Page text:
I am concerned that the Reception Baseline Assessment (RBA) will be bad for children, bad for parents and bad for teachers.
In 2017, the Government ran a consultation on Primary Assessment in England, which looked at moving the baseline assessment to reception to cover the time a child is in primary school. The consultation response outlined a commitment to introducing a baseline assessment in reception by autumn 2020.
The assessment will be taken by all children within six weeks of entering reception and will focus on maths, literacy, communication and development. The results are intended to be the starting point to assess how much progress schools are making with their pupils.
In a survey carried out by the ‘More Than A Score’ campaign, 65% of parents opposed children being tested in English and maths when they first start school. I am also aware that a survey conducted by University College London found that 86% of headteachers were negative about the RBA.
I believe that when teachers are forced to ‘teach to the test’, narrowing down the range of learning to core parts of core subjects to get through exams, it does not help pupils.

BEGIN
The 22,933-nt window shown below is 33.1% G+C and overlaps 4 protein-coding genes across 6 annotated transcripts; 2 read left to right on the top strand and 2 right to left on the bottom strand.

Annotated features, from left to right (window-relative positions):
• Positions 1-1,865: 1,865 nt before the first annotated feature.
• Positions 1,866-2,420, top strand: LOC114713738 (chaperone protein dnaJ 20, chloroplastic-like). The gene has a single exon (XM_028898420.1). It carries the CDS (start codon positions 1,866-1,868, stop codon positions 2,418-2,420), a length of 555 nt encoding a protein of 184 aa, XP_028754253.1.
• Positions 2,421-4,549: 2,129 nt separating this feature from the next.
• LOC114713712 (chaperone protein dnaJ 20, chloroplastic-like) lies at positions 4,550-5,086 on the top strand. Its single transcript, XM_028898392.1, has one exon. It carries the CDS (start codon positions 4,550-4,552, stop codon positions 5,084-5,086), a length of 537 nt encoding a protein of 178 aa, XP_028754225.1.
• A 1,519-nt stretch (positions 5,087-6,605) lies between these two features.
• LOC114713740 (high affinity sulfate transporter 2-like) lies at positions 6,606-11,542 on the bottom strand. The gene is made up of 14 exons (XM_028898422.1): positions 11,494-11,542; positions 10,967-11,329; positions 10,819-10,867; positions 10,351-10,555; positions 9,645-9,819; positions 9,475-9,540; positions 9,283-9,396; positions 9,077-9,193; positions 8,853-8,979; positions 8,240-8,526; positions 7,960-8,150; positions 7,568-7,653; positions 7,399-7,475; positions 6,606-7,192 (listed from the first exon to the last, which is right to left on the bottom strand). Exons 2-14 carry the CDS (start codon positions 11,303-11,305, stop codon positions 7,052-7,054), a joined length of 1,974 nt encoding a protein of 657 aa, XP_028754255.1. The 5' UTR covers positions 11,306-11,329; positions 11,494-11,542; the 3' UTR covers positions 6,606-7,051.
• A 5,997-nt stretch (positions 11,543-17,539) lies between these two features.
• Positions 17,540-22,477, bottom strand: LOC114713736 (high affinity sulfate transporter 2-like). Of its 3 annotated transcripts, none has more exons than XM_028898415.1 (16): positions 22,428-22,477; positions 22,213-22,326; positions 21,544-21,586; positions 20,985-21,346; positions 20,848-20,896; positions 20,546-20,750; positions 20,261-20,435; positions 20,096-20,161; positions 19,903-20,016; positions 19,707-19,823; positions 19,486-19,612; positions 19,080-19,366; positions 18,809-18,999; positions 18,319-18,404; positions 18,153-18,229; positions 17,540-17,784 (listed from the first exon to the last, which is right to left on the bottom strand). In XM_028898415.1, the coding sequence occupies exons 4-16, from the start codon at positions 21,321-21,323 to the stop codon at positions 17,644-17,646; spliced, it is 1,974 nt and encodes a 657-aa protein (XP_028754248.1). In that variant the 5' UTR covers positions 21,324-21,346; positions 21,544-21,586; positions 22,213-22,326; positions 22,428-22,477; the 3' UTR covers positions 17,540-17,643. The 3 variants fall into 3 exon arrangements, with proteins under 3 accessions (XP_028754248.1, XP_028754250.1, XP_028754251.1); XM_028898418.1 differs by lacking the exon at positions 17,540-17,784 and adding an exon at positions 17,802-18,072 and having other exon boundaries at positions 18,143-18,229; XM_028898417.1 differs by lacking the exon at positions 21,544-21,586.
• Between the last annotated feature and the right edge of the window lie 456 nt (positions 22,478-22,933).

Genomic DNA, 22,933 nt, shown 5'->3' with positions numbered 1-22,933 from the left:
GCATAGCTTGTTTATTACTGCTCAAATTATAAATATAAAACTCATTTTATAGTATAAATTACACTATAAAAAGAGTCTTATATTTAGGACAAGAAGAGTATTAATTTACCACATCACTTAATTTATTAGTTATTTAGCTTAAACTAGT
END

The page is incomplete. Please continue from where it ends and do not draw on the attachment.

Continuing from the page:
Children must have a rich and varied education. There is evidence that when children are encouraged to be creative, they do better at the core elements of literacy and numeracy too. It is vital that children are prepared for life, not just for exams.
I believe the Government should abolish the RBA and should consult with teaching unions, parents and experts to bring forward proposals for a new system that separates the assessment of schools from the assessment of children. This should aim to understand the learning needs of each child and encourage a rounded education.
I was pleased to see that the Government has delayed the introduction of the RBA until Autumn 2021, after listening to the concerns of teachers, parents and MPs. However, the Government has unfortunately reiterated its support for the idea of the RBA and still supports its implementation.
I have written to the Secretary of State for Education, Gavin Williamson, to raise these concerns with him and to ask him to scrap the RBA and the testing culture in schools, and have published a copy of this letter below.
I was elected on a manifesto that called for the abolition of the RBA and I stand by this commitment. I can assure you that my Opposition colleagues and I will continue to urge the Government to end the testing culture of schools by scrapping baseline assessments and refocusing on supporting pupil progress.